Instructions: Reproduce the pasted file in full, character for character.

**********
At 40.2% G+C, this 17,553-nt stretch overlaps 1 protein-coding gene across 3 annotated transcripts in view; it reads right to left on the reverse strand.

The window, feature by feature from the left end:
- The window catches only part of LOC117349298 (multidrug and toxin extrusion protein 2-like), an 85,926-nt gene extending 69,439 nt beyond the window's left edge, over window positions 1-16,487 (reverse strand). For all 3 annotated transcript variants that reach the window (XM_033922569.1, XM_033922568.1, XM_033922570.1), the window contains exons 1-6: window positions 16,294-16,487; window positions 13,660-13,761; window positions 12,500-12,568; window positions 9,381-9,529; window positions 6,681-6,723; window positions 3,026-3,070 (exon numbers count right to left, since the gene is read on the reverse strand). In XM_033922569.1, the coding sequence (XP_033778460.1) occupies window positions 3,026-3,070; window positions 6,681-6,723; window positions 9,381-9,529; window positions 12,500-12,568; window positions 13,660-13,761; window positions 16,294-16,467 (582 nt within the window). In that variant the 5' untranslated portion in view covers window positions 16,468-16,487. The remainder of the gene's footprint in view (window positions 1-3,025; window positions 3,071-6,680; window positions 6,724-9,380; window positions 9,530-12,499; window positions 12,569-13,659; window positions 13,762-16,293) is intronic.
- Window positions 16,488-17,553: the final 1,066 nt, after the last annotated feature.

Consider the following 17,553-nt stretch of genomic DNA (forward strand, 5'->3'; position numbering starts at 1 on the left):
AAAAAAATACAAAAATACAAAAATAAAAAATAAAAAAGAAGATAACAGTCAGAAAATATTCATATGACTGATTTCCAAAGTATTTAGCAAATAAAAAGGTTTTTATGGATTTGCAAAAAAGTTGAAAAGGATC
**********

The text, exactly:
At 40.2% G+C, this 17,553-nt stretch overlaps 1 protein-coding gene across 3 annotated transcripts in view; it reads right to left on the reverse strand.

The window, feature by feature from the left end:
- The window catches only part of LOC117349298 (multidrug and toxin extrusion protein 2-like), an 85,926-nt gene extending 69,439 nt beyond the window's left edge, over window positions 1-16,487 (reverse strand). For all 3 annotated transcript variants that reach the window (XM_033922569.1, XM_033922568.1, XM_033922570.1), the window contains exons 1-6: window positions 16,294-16,487; window positions 13,660-13,761; window positions 12,500-12,568; window positions 9,381-9,529; window positions 6,681-6,723; window positions 3,026-3,070 (exon numbers count right to left, since the gene is read on the reverse strand). In XM_033922569.1, the coding sequence (XP_033778460.1) occupies window positions 3,026-3,070; window positions 6,681-6,723; window positions 9,381-9,529; window positions 12,500-12,568; window positions 13,660-13,761; window positions 16,294-16,467 (582 nt within the window). In that variant the 5' untranslated portion in view covers window positions 16,468-16,487. The remainder of the gene's footprint in view (window positions 1-3,025; window positions 3,071-6,680; window positions 6,724-9,380; window positions 9,530-12,499; window positions 12,569-13,659; window positions 13,762-16,293) is intronic.
- Window positions 16,488-17,553: the final 1,066 nt, after the last annotated feature.

Consider the following 17,553-nt stretch of genomic DNA (forward strand, 5'->3'; position numbering starts at 1 on the left):
AAAAAAATACAAAAATACAAAAATAAAAAATAAAAAAGAAGATAACAGTCAGAAAATATTCATATGACTGATTTCCAAAGTATTTAGCAAATAAAAAGGTTTTTATGGATTTGCAAAAAAGTTGAAAAGGATC